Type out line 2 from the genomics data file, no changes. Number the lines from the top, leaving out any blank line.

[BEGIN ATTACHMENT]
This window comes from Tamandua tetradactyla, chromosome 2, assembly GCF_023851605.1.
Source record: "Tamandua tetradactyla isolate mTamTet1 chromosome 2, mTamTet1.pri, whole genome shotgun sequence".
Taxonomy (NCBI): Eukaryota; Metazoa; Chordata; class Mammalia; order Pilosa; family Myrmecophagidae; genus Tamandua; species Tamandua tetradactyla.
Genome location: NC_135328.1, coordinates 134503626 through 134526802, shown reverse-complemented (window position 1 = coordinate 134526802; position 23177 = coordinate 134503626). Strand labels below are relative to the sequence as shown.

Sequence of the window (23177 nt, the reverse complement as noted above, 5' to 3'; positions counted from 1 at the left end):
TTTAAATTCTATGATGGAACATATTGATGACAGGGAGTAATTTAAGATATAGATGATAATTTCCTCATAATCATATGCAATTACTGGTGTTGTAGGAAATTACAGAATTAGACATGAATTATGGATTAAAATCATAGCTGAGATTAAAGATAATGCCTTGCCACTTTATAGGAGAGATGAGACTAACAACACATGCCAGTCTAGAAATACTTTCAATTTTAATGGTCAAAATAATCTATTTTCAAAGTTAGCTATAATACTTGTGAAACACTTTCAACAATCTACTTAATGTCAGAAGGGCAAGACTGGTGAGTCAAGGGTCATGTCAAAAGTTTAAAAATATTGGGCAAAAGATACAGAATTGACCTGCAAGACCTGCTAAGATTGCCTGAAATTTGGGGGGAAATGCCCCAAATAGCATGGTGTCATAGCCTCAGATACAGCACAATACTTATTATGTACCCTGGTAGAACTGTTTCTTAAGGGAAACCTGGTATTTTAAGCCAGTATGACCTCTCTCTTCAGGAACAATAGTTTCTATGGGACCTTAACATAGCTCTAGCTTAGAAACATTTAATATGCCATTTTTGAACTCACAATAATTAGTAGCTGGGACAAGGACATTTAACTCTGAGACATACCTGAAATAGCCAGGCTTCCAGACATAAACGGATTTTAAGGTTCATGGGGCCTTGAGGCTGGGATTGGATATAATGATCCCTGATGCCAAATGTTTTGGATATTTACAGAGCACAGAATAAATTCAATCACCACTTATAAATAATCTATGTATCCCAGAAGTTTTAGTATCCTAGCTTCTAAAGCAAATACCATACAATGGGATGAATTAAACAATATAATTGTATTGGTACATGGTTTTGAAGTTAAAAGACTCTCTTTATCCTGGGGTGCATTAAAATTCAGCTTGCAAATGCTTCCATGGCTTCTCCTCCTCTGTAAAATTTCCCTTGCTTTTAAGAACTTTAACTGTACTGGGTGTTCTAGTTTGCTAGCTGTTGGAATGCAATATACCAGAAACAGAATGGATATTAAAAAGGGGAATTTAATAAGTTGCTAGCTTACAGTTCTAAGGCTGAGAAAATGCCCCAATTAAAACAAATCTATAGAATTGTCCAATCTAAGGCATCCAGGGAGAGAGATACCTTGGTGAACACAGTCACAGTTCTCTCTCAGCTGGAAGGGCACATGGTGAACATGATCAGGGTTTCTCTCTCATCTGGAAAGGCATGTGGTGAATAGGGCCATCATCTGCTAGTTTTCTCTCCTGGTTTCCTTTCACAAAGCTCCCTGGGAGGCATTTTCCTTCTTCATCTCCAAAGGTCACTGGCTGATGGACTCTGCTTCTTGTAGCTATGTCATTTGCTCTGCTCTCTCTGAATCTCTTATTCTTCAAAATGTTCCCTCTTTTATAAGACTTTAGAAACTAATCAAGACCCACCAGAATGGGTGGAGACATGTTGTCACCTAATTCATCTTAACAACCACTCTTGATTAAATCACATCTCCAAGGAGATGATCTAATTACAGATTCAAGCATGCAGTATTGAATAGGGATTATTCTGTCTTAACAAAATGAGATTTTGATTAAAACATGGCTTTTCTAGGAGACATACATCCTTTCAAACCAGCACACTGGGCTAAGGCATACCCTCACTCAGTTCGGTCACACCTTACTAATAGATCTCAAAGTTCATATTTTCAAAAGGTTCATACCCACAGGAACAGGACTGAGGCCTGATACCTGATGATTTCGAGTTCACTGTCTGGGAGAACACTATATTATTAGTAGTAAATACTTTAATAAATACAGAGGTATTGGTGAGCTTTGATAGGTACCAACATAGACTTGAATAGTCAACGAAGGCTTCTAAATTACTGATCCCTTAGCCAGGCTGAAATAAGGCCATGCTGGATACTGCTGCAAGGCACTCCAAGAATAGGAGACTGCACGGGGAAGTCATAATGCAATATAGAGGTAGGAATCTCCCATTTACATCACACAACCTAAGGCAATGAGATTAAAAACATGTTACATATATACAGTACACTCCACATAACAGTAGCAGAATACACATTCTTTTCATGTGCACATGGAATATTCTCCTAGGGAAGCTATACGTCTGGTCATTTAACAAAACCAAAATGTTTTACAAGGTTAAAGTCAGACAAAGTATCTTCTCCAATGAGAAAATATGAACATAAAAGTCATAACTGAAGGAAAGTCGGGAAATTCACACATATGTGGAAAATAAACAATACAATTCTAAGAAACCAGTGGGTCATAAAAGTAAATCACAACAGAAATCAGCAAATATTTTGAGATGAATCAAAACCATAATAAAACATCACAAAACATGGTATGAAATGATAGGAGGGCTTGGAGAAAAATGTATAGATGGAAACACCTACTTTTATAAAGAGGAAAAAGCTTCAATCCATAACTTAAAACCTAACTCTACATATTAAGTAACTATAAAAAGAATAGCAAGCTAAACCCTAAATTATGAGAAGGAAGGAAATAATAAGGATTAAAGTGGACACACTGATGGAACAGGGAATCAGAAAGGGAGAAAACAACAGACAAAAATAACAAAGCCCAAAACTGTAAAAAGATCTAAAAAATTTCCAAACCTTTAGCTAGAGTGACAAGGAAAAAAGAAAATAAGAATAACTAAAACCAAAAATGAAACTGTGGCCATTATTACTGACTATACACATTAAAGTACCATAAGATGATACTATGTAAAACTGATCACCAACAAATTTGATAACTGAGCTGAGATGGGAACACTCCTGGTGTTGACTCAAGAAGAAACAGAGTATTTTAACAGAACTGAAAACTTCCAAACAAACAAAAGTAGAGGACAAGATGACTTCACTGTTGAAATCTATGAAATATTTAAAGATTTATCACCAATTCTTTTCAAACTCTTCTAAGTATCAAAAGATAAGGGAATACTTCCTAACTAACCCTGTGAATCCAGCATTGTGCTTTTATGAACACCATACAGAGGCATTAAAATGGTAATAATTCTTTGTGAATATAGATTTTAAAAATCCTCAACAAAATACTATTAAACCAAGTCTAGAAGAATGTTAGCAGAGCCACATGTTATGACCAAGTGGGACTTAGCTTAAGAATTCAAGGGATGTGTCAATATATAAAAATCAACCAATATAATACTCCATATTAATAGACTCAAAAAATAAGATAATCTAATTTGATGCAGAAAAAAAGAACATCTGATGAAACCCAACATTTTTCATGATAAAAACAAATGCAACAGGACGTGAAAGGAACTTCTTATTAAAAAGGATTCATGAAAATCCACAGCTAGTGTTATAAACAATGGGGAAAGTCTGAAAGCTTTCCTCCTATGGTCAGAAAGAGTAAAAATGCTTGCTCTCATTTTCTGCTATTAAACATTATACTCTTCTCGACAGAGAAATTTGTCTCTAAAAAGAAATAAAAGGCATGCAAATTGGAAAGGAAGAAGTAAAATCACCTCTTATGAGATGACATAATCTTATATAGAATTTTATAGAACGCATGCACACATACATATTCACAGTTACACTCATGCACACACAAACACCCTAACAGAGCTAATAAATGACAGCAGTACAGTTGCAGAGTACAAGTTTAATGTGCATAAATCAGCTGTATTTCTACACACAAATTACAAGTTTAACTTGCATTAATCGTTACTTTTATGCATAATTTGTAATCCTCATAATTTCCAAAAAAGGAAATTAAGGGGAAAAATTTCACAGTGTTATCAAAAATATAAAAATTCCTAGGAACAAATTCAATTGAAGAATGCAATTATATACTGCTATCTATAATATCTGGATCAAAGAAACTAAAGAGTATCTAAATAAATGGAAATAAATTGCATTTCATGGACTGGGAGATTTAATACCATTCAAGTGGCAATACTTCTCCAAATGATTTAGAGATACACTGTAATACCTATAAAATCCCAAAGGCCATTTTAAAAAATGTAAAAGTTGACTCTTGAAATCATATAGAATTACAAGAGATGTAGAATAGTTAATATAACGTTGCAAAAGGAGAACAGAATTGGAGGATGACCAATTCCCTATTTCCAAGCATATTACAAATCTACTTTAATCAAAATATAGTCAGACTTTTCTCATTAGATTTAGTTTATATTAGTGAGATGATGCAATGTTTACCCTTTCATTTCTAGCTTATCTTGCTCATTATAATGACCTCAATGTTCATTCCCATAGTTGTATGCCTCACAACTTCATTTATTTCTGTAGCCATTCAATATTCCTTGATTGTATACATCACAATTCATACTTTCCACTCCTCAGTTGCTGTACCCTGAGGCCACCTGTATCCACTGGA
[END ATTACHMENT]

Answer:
Source record: "Tamandua tetradactyla isolate mTamTet1 chromosome 2, mTamTet1.pri, whole genome shotgun sequence".